Designing Open Education: how is your organization tackling the scalability challenge?

Technological progress makes constant learning a must. In this respect, Massive Open Online Courses, or MOOCs, appear to be an ideal alternative to traditional formal education. MOOCs emerged from the open education resources movement and are since then considered helpful to improve access to quality education.

However, despite the advantages MOOCs have over a traditional education, there are several challenges remained to be solved:

1. The effectiveness of Open Online Education is frequently questioned because of the low completion rates. Hence, while an effective system to measure and validate learner progress is needed, we should find a better way to boost learner engagement.
2. MOOCs require instructional design that facilitates large-scale feedback and interaction. In fact, at the ITCILO, we have identified a quality mentorship as one of the main obstacles to the scalability of Open Online Education.
3. As the idea of Open Online Education builds upon information technologies, digital literacy could be a barrier to scalability. On the other side, educators also need skills to teach in an open and online environment, as well as the ability to develop and design online education [1]. Additionally, in terms of supporting mechanisms [2] within an institution, OOE demands organizational support on multiple levels to steer towards embedding of OOE [3].

Studies show that the institution’s level of scalability is determined in part by the relative presence of ten following factors [4] :
1. interaction,
2. learning levels,
3. student class standing,
4. faculty tenure or continuing status,
5. completion rates,
6. cohort versus non-cohort settings,
7. degree- versus non-degree-seeking programs,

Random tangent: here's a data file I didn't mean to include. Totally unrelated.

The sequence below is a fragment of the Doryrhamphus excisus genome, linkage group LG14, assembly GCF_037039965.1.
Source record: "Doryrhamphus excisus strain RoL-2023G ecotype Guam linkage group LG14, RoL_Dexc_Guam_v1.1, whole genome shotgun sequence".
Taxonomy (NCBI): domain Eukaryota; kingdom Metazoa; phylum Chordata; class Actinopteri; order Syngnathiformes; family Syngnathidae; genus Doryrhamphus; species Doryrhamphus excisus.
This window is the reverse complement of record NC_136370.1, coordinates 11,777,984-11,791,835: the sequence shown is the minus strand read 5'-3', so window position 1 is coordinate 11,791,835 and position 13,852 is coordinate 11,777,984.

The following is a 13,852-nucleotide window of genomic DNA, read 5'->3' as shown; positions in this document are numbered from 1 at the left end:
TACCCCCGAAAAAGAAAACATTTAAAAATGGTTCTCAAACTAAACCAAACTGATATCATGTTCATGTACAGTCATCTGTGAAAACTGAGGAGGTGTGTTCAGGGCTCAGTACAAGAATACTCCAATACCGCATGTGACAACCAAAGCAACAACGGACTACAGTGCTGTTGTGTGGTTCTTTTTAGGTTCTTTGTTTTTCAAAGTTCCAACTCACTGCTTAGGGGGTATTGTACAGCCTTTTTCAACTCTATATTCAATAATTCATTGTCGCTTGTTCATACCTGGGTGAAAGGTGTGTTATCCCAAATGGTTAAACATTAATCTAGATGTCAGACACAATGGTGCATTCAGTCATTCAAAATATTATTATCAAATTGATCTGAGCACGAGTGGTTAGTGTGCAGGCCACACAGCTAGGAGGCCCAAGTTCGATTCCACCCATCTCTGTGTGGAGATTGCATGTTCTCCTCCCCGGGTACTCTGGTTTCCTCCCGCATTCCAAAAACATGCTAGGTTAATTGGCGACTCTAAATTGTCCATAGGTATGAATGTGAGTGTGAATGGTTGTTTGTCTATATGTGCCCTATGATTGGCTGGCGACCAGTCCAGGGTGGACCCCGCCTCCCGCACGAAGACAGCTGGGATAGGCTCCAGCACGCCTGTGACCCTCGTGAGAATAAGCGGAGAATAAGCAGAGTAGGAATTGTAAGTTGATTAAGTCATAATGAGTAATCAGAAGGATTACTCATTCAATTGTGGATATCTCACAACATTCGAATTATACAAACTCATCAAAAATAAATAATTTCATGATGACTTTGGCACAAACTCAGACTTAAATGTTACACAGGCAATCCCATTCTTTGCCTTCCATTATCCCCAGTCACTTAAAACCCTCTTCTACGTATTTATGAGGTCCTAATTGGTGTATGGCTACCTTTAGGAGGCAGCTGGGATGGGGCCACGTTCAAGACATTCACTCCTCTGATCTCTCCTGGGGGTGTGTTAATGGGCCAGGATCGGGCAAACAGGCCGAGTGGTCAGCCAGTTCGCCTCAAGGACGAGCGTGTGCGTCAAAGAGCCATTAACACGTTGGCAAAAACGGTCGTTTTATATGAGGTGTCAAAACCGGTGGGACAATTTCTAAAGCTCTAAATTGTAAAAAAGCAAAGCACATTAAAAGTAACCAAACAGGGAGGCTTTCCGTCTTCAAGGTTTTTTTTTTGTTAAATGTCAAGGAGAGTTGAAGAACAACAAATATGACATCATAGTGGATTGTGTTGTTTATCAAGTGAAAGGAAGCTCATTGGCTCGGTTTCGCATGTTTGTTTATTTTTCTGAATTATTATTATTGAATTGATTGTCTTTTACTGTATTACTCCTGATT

8. market type,
9. tuition costs, and
10. Profitability.

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Besides, at the ITCILO, we agree that the attempt to improve online courses is often hindered by pedagogical effectiveness, interactivity, audience, faculty incentives, retention, program type, and profitability [5]. In order to fully leverage the potential of Open Online Education, we need to address this scalability challenge. Therefore, the course Open Online Education (05 November- 02 December) is developed to explore how the internet and networking technologies have enabled new learning models mediated by digital resources.

By the end of the course, participants will be able to:
• Define why Open Education is relevant;
• Identify the different options for development and implementation of Open Education;
• Understand evaluation approaches for Open Online Education;
• Identify challenges and define solutions for scalability.

More information about the course: https://www.itcilo.org/en/areas-of-expertise/learning-methodologies-and-technologies/open-online-education-new
Contacts:

Alessia Messuti (a.messuti@itcilo.org)

Mirella Scabini (m.scabini@itcilo.org) 

***

[1] Challenges and opportunities of open online education: a group concept mapping study. Retrieved from http://www.sooner.nu/challenges-opportunities-open-online-education-group-concept-mapping-study/

[2] Schophuizen et al. 2018. Eliciting the challenges and opportunities organizations face when delivering open online education: A group-concept mapping study. The Internet and Higher Education. Retrieved from https://doi.org/10.1016/j.iheduc.2017.08.002

[3] Idem.

[4] Ten Scalability Factors in Distance Education. Retrieved from http://what-when-how.com/distance-learning/ten-scalability-factors-in-distance-education/

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